We maintain long-standing close relationships with many other chip manufacturers and supplier companies in the region. In addition to the important infrastructure, the supply of spare parts and raw materials, this also involves joint projects and technical cooperation.
Are there any concrete cooperation projects with other players at the site, and if so, which ones?
These exist with several partners at the site and, as is so often the case in our industry, they are not public. We work closely together in the areas of basic research, production services, manufacturing and in procurement.
We are not the only ones concerned about the issue of skilled workers. The ICT sector in Saxony is currently growing by around 5,000 skilled workers per year, which, if growth remains constant, will be equivalent to more than 100,000 skilled workers in 2030. What role does direct proximity to other fabs play in the context of your skilled workers strategy? Does it make the location more attractive or the competition greater?
Both are noticeable factors. The size of the industry attracts many interested people to Dresden. There is a continuous fluctuation between the Fabs, which always creates new opportunities. At the same time, as the smallest of Dresden's Fabs, we struggle to be visible to these people and draw attention to ourselves so that we can enter into conversation and offer our attractive services.
Intel is planning a so-called mega-fab in Magdeburg. What impact will this have on you in terms of supply chains, service providers, raw materials and also skilled workers?
We are hoping for the settlement of further suppliers and service providers in the Central German region and a further increase in the attractiveness of the region for national and international skilled workers. At the same time, we can certainly assume that competition for skilled workers will continue to intensify.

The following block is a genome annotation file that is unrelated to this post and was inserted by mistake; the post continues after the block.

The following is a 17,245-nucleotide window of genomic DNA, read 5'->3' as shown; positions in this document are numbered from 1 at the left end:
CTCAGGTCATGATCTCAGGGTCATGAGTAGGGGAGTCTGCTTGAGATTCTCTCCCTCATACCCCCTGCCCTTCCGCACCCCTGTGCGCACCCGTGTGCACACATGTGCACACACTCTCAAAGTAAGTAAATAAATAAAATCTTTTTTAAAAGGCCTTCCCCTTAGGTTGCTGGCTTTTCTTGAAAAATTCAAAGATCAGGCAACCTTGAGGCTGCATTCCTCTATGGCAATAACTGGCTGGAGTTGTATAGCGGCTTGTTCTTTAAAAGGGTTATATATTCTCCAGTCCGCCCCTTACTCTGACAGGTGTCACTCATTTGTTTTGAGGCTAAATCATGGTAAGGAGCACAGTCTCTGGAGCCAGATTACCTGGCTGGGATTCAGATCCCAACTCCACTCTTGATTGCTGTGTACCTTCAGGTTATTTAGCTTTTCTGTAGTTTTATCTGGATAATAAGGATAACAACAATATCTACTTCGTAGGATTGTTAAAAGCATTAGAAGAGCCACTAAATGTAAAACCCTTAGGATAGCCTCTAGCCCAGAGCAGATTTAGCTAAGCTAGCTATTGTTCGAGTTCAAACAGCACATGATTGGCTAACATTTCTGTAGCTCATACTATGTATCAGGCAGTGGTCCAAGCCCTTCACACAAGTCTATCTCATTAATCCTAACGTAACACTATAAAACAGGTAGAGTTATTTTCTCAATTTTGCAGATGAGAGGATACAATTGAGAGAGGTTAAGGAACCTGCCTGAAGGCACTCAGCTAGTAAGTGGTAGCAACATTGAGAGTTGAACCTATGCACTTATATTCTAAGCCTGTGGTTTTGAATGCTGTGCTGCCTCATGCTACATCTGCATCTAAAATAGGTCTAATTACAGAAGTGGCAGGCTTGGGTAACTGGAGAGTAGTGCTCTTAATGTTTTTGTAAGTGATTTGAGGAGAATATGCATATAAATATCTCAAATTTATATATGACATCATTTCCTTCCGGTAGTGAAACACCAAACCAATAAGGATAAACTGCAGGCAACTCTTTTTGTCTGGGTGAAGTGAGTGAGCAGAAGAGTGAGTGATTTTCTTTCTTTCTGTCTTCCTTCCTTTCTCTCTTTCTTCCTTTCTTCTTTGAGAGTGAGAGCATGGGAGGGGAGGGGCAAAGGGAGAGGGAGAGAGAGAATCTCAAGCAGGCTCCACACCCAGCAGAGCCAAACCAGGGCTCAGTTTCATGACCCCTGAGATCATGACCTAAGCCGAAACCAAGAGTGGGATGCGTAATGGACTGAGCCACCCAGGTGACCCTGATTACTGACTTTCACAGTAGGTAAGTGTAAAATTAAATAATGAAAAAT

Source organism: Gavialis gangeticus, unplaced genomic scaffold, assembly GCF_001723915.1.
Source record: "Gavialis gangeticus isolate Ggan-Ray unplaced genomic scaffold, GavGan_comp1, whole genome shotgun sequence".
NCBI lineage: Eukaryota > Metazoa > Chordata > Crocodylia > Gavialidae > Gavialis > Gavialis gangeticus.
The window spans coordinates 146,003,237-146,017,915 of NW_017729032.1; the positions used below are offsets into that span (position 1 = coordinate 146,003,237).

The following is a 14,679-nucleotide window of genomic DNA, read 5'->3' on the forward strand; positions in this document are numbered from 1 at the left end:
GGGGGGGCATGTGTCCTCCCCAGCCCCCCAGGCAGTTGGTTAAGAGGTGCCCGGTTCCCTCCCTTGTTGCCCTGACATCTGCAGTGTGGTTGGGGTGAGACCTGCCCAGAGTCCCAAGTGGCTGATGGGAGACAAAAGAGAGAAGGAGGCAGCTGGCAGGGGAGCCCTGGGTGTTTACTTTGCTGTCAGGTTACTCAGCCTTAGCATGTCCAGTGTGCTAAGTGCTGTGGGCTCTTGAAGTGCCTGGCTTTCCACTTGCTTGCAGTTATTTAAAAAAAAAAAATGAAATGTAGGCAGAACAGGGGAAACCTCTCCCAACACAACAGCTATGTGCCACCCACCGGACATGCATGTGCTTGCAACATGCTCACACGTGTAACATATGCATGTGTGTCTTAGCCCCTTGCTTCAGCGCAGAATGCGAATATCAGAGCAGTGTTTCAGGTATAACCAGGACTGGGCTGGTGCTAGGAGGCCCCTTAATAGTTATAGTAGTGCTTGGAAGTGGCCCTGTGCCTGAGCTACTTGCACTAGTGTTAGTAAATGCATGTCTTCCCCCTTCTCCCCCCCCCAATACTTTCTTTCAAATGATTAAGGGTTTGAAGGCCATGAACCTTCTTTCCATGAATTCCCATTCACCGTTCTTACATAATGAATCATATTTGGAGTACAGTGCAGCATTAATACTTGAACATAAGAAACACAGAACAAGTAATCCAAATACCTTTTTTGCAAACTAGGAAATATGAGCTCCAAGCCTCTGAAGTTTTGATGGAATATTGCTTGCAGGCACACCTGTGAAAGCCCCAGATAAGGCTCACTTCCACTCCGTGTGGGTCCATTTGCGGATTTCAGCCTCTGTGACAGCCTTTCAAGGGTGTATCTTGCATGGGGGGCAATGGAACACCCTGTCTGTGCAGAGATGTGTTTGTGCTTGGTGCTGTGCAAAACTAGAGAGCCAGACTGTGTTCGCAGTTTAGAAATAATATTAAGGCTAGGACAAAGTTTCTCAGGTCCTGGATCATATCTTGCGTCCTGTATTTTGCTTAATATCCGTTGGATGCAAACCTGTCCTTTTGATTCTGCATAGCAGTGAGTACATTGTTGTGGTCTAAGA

What is your vision for the location? How would you like to develop it further?
Currently we are already in the process of expanding the production capacities in our fab in Dresden. Our vision is to make SAW COMPONENTS the cross-industry platform for thin film technology and lithography. We are evolving away from a pure SAW device manufacturer to a certified producer of nanostructures on wafers, micro-optics products, medical production and anything else customers want to produce on the special glass-like and piezoelectric wafers.
What are concrete support measures that are necessary on the way to this vision?
The most urgent issue at the moment is undoubtedly the containment of skyrocketing electricity prices. Especially for a small fab, the current developments are difficult to cushion and cannot be passed on to the products on the international market. In addition to this current issue, support for forward-looking innovations and the improvement of scientific education are of crucial importance.
Thank you very much for the interview, Mr. Zietzschmann.
This interview was first published as part of our NEXT magazine "In the spotlight: Microelectronics".
More interviews in this series: